Windpower Monthly rating 3.5/5
Our rating is based on a combination of project pipeline, political and policy support, investor confidence and structural readiness of the country in terms of grid infrastructure, permitting process and local supply chain.
Forecast of installed and operating wind power capacity based on the latest statisitics and measured against the Windpower Intelligence database.
Outside Scotland, the planning system remains more or less rigged against onshore wind, the Government sticking to its promise of "no new subsidies for onshore wind". Although reasonably generous "grace period" arrangements were put in place in the Energy Act 2016, we are aware of many projects to which the early closure of the RO to onshore wind legislated for in the 2016 Act was fatal.
One or two Scottish projects (typically extensions to, or sharing grid connections with earlier projects) are pressing ahead even though there is no prospect of subsidy. However, there are growing calls for onshore wind to be eligible under the Contract for Difference (CfD) allocations.
Offshore, the position is clearly rather better with 3.2GW allocated in the second CfD allocation round in summer 2017, and potentially up to 10GW for the next round scheduled for spring 2019.
In this market, investor confidence is largely a function of political/policy support. The offshore sector, in particular, continues to attract new investors / classes of investor (admittedly mostly to consented projects with a secure path to subsidy). The rapidly falling costs of offshore wind development as the sector matures has also boosted investor confidence.
Not everything is perfect, but the UK grid system and other aspects of the regulation around power generation (although sometimes complex) are mature and generally fair. Obvious highlights include the OFTO regime; steps being taken to bring more competition into building of new network infrastructure; and the possibility of synergies between interconnector projects, offshore wind and novel uses of North Sea oil & gas assets.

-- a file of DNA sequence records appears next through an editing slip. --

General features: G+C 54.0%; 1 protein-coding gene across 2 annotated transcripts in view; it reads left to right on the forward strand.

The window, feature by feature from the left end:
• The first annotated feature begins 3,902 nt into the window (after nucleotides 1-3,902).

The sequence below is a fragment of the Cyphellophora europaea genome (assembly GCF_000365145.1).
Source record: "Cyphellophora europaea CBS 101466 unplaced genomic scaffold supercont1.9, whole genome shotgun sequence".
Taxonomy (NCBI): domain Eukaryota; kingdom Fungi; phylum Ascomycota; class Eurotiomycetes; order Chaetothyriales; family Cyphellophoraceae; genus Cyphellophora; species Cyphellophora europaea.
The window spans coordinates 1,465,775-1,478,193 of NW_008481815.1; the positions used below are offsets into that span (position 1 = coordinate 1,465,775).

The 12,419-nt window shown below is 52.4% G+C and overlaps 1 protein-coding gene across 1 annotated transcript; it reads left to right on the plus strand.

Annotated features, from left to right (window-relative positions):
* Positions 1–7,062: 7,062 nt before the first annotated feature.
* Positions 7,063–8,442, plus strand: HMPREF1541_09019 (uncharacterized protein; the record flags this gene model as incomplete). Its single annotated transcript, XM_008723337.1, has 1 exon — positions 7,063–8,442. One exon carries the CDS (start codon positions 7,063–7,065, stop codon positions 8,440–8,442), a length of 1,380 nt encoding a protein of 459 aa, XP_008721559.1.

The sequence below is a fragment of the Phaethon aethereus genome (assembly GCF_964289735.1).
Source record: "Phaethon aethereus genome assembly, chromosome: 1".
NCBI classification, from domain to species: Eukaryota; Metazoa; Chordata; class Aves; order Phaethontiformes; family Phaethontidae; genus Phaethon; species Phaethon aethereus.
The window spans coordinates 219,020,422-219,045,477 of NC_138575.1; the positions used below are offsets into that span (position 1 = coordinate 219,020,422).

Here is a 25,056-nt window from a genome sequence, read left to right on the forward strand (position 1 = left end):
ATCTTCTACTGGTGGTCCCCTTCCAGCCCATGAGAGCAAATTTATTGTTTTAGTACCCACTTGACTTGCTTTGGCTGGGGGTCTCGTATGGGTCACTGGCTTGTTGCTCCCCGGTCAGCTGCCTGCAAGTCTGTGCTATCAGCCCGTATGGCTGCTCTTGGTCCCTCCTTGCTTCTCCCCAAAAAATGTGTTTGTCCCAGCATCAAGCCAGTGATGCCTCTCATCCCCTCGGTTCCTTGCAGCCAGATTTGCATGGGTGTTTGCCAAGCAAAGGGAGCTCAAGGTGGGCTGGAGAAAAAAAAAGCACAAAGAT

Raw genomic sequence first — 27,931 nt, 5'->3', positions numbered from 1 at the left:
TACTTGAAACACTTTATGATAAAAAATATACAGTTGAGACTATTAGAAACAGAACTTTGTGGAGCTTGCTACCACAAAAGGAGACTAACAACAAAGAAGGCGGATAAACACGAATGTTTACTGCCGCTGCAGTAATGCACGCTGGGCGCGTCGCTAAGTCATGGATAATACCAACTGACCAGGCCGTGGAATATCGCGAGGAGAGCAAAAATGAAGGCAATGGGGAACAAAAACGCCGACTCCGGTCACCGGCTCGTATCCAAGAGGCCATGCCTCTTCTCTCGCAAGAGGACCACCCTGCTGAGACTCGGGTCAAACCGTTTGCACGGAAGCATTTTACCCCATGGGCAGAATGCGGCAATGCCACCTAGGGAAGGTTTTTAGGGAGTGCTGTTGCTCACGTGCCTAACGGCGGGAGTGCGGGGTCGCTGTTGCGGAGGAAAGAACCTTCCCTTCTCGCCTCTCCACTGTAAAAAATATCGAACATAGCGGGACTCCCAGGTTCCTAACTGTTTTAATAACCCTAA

Nuclear power is too expensive. That is the implicit conclusion of the UK government, which has issued a consultation document on possible ways of reducing the electricity price.
Undeterred by a police-enforced ban and more than 1,800 arrests, Extinction Rebellion's climate -change protests in the streets and squares of London continue.
The latest report from the Lawrence Berkeley National laboratory (LBNL) in the US chronicles the continuing development of wind energy, accompanied by steady falls in costs of both projects and energy.
As the UK becomes the first country in the world to reach 10GW of offshore wind, Windpower Monthly looks back at the most significant steps over the past 20 years.
Connecting the world's largest offshore wind project to the grid required a new approach and a delicate touch, writes Mike Morrison, global head of Sparrows Group Cable and Pipe Lay Solutions (CPLS).
Learning from the oil and gas industry can help accelerate floating offshore wind development and cut costs, according to attendees at a RenewableUK and Scottish Renewables conference.
"Significant capacity additions" in Asia Pacific are expected to drive a 29% growth in the value of the global wind power market between 2019 and 2030, reaching $124.6 billion by the end of the forecasting period, according to new analysis.
The UK is likely to retain its position as world leader in installed offshore wind capacity over the next few years, but will face challenges from the US and China as the technology becomes more attractive in markets beyond western Europe, according to new analysis.
Roughly 1.6GW of ready to build onshore wind capacity is facing expiration of building permits as the UK's continued "ban" bites.
An industry-government partnership has been launched to help boost Scottish offshore wind capacity to at least 8GW by 2030.
United Kingdom Over 100GW needed for UK to reach net-zero
United Kingdom Banks Renewables' legal challenge halts CfD auction